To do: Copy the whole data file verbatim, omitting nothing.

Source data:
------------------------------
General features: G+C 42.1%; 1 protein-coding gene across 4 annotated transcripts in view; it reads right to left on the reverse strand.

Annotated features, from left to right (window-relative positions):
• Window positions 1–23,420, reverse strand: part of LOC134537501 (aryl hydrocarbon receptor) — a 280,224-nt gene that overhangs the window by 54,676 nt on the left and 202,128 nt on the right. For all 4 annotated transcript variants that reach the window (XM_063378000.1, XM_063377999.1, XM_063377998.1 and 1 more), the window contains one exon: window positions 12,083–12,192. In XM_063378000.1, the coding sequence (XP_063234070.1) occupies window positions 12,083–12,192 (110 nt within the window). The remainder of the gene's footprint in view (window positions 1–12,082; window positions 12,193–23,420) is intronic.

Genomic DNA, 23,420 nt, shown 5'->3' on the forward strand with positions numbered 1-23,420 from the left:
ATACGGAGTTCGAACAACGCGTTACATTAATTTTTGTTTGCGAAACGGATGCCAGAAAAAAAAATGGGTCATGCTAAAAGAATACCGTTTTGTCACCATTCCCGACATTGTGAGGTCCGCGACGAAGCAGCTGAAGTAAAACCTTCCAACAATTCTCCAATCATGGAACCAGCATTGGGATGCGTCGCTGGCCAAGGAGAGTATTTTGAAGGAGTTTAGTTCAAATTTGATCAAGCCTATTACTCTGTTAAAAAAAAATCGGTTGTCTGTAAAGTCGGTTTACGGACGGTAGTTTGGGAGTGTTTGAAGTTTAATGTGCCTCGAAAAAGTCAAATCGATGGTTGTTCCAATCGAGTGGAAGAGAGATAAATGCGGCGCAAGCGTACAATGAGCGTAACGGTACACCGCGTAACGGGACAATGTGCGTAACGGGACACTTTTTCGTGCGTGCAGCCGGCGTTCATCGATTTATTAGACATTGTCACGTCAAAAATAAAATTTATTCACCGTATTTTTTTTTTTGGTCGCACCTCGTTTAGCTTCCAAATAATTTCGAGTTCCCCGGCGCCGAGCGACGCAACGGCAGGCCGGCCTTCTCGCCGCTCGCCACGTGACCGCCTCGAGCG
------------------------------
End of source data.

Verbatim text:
General features: G+C 42.1%; 1 protein-coding gene across 4 annotated transcripts in view; it reads right to left on the reverse strand.

Annotated features, from left to right (window-relative positions):
• Window positions 1–23,420, reverse strand: part of LOC134537501 (aryl hydrocarbon receptor) — a 280,224-nt gene that overhangs the window by 54,676 nt on the left and 202,128 nt on the right. For all 4 annotated transcript variants that reach the window (XM_063378000.1, XM_063377999.1, XM_063377998.1 and 1 more), the window contains one exon: window positions 12,083–12,192. In XM_063378000.1, the coding sequence (XP_063234070.1) occupies window positions 12,083–12,192 (110 nt within the window). The remainder of the gene's footprint in view (window positions 1–12,082; window positions 12,193–23,420) is intronic.

Genomic DNA, 23,420 nt, shown 5'->3' on the forward strand with positions numbered 1-23,420 from the left:
ATACGGAGTTCGAACAACGCGTTACATTAATTTTTGTTTGCGAAACGGATGCCAGAAAAAAAAATGGGTCATGCTAAAAGAATACCGTTTTGTCACCATTCCCGACATTGTGAGGTCCGCGACGAAGCAGCTGAAGTAAAACCTTCCAACAATTCTCCAATCATGGAACCAGCATTGGGATGCGTCGCTGGCCAAGGAGAGTATTTTGAAGGAGTTTAGTTCAAATTTGATCAAGCCTATTACTCTGTTAAAAAAAAATCGGTTGTCTGTAAAGTCGGTTTACGGACGGTAGTTTGGGAGTGTTTGAAGTTTAATGTGCCTCGAAAAAGTCAAATCGATGGTTGTTCCAATCGAGTGGAAGAGAGATAAATGCGGCGCAAGCGTACAATGAGCGTAACGGTACACCGCGTAACGGGACAATGTGCGTAACGGGACACTTTTTCGTGCGTGCAGCCGGCGTTCATCGATTTATTAGACATTGTCACGTCAAAAATAAAATTTATTCACCGTATTTTTTTTTTTGGTCGCACCTCGTTTAGCTTCCAAATAATTTCGAGTTCCCCGGCGCCGAGCGACGCAACGGCAGGCCGGCCTTCTCGCCGCTCGCCACGTGACCGCCTCGAGCG